|Pathologically Eclectic Rubbish Lister|
I keenly (and painfully) remember getting segfault after segfault with threads::shared on distributed cluster of rhel 5 servers I had to work with about 6 months back. I eventually gave up and just used stock threads. The application was about 2K lines and I wasn't about to try to find out why threads::shared wouldn't work...everything looked fine, and I was following all the rules. What's more, I needed to share some very complex datastructures (I believe the real problem was exactly that, and it was an uncompromising requirement). I got around the segfaults by using a not-so-elegant fix (Storable::lock_store / Storable::lock_retrieve on a ramdisk). I'm not proud of that, but it worked and it's been running in production as a persistent service for worldwide venues going on several months now -- no memleaks, no segfaults, no problems. It had to be done to get it to work on the old rhel 5 platforms.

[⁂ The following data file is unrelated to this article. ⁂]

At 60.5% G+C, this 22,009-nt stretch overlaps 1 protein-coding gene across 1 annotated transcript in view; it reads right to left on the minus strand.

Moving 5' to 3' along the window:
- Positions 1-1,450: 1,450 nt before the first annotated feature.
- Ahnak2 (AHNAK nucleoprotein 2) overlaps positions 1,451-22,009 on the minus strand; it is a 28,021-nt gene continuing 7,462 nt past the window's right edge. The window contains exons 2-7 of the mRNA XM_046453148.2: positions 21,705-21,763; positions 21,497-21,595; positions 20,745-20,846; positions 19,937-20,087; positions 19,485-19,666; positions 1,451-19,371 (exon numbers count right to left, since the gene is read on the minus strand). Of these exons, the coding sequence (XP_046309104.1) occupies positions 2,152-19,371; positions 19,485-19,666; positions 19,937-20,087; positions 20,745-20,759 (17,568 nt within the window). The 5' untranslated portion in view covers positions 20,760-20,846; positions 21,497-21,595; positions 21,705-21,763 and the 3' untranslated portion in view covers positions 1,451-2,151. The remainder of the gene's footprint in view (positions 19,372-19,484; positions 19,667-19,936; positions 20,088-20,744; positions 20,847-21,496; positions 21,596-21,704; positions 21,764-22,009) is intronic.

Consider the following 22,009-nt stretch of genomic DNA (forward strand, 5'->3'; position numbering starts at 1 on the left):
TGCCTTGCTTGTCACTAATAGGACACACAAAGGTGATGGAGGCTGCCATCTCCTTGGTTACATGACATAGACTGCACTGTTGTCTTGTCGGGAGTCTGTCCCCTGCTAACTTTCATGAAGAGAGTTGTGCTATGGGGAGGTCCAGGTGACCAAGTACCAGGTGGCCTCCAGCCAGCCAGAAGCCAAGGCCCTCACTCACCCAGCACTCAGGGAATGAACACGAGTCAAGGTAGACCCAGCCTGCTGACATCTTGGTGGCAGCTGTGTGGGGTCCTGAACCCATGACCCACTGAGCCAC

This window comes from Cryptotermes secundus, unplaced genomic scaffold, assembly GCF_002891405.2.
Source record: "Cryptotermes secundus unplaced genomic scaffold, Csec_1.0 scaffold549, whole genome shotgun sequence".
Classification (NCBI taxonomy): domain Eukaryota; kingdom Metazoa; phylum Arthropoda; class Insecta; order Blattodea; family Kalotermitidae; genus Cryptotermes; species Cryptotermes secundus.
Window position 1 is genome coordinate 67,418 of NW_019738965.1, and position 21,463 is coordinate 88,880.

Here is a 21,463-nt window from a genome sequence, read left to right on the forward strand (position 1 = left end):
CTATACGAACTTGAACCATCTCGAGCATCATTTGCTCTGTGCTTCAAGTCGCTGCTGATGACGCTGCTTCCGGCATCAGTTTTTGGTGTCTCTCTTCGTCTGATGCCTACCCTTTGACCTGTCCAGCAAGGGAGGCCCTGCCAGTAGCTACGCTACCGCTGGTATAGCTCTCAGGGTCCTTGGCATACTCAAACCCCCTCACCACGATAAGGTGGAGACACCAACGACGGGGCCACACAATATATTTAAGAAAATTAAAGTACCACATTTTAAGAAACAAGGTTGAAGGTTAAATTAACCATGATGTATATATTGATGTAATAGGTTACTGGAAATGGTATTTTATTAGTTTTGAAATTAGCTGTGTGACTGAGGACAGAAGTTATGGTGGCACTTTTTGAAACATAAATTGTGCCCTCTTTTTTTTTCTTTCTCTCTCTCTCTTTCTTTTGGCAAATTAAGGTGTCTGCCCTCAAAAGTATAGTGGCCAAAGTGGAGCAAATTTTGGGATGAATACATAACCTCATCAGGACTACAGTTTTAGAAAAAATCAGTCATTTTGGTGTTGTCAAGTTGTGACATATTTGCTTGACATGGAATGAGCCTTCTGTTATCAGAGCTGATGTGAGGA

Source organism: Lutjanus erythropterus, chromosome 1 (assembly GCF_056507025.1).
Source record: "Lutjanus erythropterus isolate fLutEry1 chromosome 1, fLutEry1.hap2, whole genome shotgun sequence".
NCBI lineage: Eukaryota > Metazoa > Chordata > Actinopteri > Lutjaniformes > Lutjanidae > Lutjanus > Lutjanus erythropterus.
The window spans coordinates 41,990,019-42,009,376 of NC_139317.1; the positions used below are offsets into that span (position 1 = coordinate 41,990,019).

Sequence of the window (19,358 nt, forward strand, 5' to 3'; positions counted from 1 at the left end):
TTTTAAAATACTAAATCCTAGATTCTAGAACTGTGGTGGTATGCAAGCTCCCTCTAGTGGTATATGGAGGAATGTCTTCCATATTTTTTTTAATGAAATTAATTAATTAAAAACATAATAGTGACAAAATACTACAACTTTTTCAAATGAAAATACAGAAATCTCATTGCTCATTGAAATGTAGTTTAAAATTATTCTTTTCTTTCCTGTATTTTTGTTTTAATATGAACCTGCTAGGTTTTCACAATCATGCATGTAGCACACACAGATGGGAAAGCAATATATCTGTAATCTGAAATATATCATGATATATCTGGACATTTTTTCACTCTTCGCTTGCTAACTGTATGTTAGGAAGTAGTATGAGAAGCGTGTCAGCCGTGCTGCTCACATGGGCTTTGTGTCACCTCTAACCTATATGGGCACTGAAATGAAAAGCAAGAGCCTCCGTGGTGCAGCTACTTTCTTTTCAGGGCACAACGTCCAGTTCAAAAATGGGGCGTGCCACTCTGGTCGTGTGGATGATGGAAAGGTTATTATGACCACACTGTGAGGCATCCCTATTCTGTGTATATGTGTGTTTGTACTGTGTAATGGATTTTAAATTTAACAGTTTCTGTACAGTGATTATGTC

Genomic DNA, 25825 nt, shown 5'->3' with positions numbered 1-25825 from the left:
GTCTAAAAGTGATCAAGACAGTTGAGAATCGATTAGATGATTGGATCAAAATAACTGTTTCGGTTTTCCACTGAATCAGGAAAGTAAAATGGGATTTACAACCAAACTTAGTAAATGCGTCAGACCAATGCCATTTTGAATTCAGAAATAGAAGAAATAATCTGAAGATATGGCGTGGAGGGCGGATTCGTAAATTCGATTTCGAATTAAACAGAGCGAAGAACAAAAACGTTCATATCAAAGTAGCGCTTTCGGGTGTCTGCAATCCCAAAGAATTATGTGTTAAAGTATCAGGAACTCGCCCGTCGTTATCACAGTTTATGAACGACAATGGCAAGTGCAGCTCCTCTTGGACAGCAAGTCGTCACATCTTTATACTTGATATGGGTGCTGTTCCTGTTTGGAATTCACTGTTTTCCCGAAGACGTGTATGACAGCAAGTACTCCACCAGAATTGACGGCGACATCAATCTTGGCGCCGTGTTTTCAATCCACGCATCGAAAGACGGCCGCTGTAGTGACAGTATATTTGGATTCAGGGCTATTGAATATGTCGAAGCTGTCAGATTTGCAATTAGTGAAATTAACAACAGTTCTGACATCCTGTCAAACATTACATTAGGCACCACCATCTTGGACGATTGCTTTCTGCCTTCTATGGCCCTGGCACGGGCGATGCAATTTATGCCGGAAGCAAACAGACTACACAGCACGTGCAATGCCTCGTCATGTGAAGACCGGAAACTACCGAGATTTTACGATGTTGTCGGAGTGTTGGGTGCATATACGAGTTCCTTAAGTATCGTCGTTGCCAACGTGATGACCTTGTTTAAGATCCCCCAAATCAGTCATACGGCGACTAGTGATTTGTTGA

I chocked it up to having a perl that was too old when the same code ran fine on my own servers which had the most recent stable perl. I made a mental note that in the future I would need to be more careful with threads::shared (or avoid it entirely) when writing code that might need to run on legacy servers.
Just my own personal experience; YMMV
I appreciate the time you took in coding that example for me. I don't take it lightly that you freely gave your own valuable time to do that. Thank you.
$ perl -MMIME::Base64 -e 'print decode_base64 "YWNlQHRvbW15YnV0bGVyLm1lCg=="'